Repositioning tax relief as matched contributions from Government would be a cheap and easy way to increase savings in the UK, says Aegon.
The proposal is one of a series of simple and low cost suggestions Aegon is putting to the Government to boost savings.
Aegon’s research found that the “matching” concept of getting £X elsewhere for every £Y you personally put in is a more resonant way of communicating tax benefits.
The company is suggesting that tax relief on pension savings is positioned as Government “matching” in all communications.
Its research also found joining a company pension or share save scheme was spontaneously mentioned as a positive trigger for long-term saving because the employer contribution is normally presented as “matching” and because people trust their employer’s communications on the benefits of saving. It is therefore calling for a much greater focus on encouraging employers to engage with pension provision.
The drive is being headed by Otto Thoresen chief executive of Aegon UK, whose review of generic financial advice called for the establishment of a national money guidance body.
Aegon is calling for the Consumer Financial Education Body (CFEB) to mount a campaign to educate people on the costs, benefits and risks of property investment compared to other asset classes.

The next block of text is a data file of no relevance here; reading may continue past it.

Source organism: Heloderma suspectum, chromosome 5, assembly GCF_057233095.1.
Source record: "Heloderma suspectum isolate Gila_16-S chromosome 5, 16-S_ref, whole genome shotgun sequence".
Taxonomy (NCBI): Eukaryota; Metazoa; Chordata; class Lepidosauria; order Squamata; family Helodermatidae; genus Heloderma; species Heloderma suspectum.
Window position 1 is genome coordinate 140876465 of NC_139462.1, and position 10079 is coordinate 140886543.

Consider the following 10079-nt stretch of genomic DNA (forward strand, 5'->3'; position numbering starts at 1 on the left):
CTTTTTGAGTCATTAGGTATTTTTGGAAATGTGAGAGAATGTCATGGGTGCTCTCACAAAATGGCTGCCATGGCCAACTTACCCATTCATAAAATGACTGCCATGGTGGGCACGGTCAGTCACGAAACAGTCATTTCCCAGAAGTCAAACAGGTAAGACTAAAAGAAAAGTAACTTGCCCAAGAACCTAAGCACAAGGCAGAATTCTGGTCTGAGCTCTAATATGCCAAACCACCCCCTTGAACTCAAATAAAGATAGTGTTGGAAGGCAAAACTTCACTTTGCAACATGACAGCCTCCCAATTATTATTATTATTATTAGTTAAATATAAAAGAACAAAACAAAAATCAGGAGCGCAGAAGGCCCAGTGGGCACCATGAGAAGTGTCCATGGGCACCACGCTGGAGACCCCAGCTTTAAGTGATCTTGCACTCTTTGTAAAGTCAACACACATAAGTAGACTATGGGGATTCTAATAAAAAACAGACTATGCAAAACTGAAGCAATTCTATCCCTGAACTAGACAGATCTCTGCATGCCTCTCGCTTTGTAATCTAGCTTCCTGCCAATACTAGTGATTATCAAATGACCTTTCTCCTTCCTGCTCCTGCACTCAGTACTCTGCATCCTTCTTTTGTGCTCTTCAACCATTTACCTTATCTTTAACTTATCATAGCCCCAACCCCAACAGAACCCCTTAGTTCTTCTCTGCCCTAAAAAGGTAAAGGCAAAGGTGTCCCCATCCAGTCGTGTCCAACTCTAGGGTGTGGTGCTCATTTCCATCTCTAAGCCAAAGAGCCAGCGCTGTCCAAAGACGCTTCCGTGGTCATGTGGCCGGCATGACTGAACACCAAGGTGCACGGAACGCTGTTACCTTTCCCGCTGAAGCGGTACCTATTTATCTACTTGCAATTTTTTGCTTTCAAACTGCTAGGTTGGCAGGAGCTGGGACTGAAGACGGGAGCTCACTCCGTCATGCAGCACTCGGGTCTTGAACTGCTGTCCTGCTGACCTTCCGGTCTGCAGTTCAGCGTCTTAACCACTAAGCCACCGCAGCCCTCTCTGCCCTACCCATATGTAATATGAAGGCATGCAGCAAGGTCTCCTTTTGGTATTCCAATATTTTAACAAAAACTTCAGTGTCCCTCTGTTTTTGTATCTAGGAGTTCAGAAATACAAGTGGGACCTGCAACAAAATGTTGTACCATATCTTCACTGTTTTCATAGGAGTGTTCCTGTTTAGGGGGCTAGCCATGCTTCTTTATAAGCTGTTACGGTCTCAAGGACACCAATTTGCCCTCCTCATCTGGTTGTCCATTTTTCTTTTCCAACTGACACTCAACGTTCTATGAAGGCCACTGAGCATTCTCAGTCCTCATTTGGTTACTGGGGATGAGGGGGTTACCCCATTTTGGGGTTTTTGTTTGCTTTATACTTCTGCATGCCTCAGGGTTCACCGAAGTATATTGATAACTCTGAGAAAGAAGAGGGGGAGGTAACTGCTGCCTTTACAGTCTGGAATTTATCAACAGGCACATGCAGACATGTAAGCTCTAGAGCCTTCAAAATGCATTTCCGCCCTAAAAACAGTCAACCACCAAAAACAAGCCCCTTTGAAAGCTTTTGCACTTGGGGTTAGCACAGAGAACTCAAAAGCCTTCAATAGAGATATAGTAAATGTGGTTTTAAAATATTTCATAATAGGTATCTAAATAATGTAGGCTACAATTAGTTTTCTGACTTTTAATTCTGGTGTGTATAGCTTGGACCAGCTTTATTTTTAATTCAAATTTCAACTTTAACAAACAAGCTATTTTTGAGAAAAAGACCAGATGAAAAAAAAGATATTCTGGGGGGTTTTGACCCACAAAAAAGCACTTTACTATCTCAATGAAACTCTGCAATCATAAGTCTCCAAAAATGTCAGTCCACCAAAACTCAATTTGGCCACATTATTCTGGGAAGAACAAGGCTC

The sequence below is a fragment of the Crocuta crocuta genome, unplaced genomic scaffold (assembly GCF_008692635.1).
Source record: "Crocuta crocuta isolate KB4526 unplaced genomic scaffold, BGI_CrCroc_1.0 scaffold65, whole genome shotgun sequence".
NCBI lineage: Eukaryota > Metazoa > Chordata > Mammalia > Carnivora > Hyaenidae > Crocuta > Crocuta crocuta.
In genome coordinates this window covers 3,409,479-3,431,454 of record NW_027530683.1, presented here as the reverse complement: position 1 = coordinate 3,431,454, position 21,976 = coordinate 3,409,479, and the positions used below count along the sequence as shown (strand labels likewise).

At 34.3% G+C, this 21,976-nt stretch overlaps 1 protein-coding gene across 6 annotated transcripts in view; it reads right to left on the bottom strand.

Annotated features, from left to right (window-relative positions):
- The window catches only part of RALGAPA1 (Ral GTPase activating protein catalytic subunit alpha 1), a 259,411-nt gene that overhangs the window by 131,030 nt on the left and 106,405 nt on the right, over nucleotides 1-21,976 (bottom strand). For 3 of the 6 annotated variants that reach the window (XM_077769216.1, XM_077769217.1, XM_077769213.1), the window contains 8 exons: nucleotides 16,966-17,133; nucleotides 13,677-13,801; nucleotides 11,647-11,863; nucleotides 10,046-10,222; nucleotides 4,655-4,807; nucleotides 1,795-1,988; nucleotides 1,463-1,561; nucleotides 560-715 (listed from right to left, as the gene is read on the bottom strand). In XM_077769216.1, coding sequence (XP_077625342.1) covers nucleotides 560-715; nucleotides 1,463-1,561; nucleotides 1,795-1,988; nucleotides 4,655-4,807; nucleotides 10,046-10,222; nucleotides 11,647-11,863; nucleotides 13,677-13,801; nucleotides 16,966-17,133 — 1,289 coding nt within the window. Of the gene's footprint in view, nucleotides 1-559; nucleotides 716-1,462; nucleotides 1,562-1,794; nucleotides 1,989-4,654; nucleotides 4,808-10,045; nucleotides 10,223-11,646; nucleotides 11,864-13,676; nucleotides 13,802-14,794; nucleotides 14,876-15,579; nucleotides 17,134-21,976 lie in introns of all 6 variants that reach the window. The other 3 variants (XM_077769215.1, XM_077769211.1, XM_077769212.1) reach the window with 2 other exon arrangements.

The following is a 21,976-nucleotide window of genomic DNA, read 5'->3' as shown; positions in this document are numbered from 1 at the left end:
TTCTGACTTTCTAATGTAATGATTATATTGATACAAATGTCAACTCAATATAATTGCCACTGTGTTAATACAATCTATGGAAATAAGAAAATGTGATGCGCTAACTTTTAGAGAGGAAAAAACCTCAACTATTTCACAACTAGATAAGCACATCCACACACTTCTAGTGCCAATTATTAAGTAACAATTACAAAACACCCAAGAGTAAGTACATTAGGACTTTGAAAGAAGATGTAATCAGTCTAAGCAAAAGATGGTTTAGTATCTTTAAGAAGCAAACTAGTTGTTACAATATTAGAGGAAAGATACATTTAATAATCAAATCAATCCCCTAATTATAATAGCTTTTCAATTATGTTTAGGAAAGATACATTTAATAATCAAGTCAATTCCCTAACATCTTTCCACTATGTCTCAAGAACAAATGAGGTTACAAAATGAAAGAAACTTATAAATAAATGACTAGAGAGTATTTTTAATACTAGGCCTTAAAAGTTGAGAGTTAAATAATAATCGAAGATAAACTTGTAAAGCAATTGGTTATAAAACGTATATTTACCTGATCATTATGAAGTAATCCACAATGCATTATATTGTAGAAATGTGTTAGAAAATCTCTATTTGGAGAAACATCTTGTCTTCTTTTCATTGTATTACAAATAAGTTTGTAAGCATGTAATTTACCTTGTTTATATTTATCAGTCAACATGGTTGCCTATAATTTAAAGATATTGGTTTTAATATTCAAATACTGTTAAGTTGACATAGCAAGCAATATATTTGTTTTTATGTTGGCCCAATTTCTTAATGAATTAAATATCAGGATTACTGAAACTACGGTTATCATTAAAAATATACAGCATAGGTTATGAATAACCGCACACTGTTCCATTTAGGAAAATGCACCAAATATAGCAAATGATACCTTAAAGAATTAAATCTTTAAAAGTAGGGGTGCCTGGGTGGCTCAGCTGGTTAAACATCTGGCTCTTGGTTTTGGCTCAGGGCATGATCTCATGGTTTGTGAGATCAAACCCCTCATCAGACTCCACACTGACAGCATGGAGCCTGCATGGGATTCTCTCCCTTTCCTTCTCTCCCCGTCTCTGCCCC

It also wants to see the launch of a specific campaign, spanning Government and industry, to increase public awareness and understanding of the tax advantages available for different forms of saving.
Thoresen says: “All commentators agree that the UK faces a chronic level of under-saving and that more needs to be done to help people fund their retirement years. There’s some evidence that the current system has a number of positive basic design elements and can influence behaviour. But it also suggests the current system is too complex, there’s very low awareness of the benefits and current incentives aren’t enough to overcome people’s predilection for investing in property. Our research suggests some simple, low cost measures could build on the positives.
“Phrases like “tax relief” have little or no meaning for people and any mention of the word “tax” can evoke a negative reaction. Our research suggests some simple measures like re-positioning “tax relief” as “matching” could make existing tax incentives more effective. It also shows the importance of education in raising awareness and understanding of the tax advantages of different forms of saving and of the benefits and risks of property as an investment.”